dataGridView1.InvokeIfRequired(c =>
        {
            c.DataSource = dt;
        });
    }

My DB class looks like so:

public delegate void Part1_Callback(string message);
public delegate void Part2_Callback(DataTable dt);
public delegate void Part3_Callback(DataTable dt, int x, int y);
public delegate void ErrorHandler(string message);

public class Part1_CommandAndCallback
{
    public SqlCommand Sql;
    public Part1_Callback Callback;
    public ErrorHandler Error;
}

public class Part2_CommandAndCallback
{
    public SqlCommand Sql;
    public Part2_Callback Callback;
    public ErrorHandler Error;
}

public class Part3_CommandAndCallback
{
    public SqlCommand Sql;
    public Part3_Callback Callback;
    public ErrorHandler Error;
}

class DB : SingletonBase<DB>
{

    public static readonly string SqlConnectionString  = @"Data Source=MyDB;Initial Catalog=Stats;Integrated Security=True;Asynchronous Processing=true;";

    private DB()
    {
    }

    public void Part1(Part1_Callback callback, ErrorHandler error)
    {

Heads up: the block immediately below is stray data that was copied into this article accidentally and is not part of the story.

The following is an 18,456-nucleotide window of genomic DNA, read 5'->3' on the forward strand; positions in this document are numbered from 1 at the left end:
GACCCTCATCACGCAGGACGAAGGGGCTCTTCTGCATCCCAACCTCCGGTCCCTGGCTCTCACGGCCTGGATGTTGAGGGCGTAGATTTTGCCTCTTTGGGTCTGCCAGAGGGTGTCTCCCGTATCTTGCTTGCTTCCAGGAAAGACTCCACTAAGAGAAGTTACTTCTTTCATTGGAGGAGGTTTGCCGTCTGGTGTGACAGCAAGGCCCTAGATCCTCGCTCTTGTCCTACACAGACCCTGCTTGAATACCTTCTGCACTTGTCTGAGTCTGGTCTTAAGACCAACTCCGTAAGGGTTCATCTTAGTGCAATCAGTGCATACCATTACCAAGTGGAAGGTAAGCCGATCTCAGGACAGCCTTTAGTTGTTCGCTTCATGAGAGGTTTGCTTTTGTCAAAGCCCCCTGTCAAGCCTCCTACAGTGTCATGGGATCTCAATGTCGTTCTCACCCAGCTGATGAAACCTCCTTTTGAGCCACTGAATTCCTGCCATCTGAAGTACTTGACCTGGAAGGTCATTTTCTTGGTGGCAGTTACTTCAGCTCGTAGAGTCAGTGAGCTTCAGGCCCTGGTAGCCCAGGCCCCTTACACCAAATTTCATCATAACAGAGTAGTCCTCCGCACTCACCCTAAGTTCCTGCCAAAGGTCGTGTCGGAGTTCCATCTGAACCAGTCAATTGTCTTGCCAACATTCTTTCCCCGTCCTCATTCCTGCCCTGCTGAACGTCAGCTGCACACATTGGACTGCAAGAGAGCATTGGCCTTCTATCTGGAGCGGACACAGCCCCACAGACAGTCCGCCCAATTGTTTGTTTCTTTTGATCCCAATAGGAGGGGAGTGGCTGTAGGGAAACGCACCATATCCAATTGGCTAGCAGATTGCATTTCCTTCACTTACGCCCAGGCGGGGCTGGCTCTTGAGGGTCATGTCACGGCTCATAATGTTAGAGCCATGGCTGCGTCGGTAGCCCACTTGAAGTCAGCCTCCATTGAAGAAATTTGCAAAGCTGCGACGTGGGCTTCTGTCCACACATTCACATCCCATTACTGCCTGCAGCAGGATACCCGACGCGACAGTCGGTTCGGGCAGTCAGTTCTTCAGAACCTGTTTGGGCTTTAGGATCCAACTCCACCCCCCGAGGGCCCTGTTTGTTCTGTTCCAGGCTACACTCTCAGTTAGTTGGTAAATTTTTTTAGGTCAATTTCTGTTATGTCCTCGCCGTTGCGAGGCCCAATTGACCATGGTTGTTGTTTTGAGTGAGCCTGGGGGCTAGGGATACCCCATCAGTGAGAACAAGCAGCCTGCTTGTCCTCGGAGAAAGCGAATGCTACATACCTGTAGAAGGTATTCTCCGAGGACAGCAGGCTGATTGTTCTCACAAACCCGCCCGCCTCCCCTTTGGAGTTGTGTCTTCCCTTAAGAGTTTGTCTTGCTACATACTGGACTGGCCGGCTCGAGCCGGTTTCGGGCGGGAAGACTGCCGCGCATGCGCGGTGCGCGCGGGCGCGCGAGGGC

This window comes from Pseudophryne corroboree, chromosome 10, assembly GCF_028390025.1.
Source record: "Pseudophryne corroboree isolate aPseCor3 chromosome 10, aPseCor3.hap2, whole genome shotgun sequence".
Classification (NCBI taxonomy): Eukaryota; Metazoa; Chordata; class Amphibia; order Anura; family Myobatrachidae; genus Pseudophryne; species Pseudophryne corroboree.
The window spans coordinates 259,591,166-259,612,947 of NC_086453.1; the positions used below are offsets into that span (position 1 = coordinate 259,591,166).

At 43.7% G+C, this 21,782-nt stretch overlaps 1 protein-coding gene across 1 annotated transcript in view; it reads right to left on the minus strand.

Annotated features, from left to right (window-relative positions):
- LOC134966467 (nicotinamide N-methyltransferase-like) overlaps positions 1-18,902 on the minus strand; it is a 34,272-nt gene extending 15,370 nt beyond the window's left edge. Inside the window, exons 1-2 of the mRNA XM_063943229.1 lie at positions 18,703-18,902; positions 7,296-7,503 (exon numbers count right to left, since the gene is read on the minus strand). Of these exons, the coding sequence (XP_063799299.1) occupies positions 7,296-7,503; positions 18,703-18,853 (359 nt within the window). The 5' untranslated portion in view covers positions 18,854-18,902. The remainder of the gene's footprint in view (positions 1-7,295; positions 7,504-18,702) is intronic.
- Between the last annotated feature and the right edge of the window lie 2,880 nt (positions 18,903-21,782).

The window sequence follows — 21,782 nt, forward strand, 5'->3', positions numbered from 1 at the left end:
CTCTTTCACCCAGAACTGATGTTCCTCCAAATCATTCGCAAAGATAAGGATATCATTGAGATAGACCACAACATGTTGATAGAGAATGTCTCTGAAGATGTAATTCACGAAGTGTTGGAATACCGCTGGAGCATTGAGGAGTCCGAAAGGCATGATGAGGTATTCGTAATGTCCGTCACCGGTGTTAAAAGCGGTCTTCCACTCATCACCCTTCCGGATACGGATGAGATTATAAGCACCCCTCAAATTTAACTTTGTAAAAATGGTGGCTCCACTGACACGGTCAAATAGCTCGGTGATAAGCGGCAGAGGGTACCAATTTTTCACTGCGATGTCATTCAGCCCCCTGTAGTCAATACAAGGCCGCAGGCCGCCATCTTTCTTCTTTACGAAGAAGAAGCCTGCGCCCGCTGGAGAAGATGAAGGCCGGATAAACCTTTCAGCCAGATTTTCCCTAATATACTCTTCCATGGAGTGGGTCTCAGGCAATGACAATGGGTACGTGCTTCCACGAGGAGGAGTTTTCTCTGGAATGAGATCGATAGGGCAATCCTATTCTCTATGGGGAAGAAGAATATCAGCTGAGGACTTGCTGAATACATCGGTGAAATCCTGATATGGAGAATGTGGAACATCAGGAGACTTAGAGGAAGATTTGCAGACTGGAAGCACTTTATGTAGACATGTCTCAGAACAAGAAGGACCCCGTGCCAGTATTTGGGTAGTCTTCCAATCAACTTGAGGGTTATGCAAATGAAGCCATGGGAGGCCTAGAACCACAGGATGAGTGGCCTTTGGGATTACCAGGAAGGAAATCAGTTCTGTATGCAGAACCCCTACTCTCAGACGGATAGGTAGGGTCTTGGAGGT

SqlConnection conn = new SqlConnection(SqlConnectionString);
        SqlCommand cmd = conn.CreateCommand();
        cmd.CommandType = CommandType.StoredProcedure;
        cmd.CommandText = "Part1";

        try
        {
            conn.Open();
        }
        catch (Exception ex)
        {
            error(ex.ToString());
            return;
        }

        Part1_CommandAndCallback ar = new Part1_CommandAndCallback() { Callback = callback, Error = error, Sql = cmd };
        IAsyncResult result = cmd.BeginExecuteReader(new AsyncCallback(Part1_Handler), ar, CommandBehavior.CloseConnection);
    }

    private void Part1_Handler(IAsyncResult result)
    {
        string stats = string.Empty;
        Part1_CommandAndCallback ar = (Part1_CommandAndCallback)result.AsyncState;
        SqlDataReader dr;

        if (result.IsCompleted)
        {
            dr = ar.Sql.EndExecuteReader(result);
        }
        else
            dr = null;

        while (dr.Read())
        {
            stats += dr[0].ToString() + Environment.NewLine;
        }
        dr.NextResult();

        while (dr.Read())//problem is here
        {
            stats += dr[0].ToString() + " - " + dr[1].ToString() +Environment.NewLine;
        }
        dr.Close();
        ar.Callback(stats);
    }

    public void Part2(Part2_Callback callback, ErrorHandler error)
    {
        SqlConnection conn = new SqlConnection(SqlConnectionString);
        SqlCommand cmd = conn.CreateCommand();
        cmd.CommandType = CommandType.StoredProcedure;
        cmd.CommandText = "Part2";

        try
        {
            conn.Open();
        }
        catch (Exception ex)
        {
            error(ex.ToString());
            return;
        }

        Part2_CommandAndCallback ar = new Part2_CommandAndCallback() { Callback = callback, Error = error, Sql = cmd };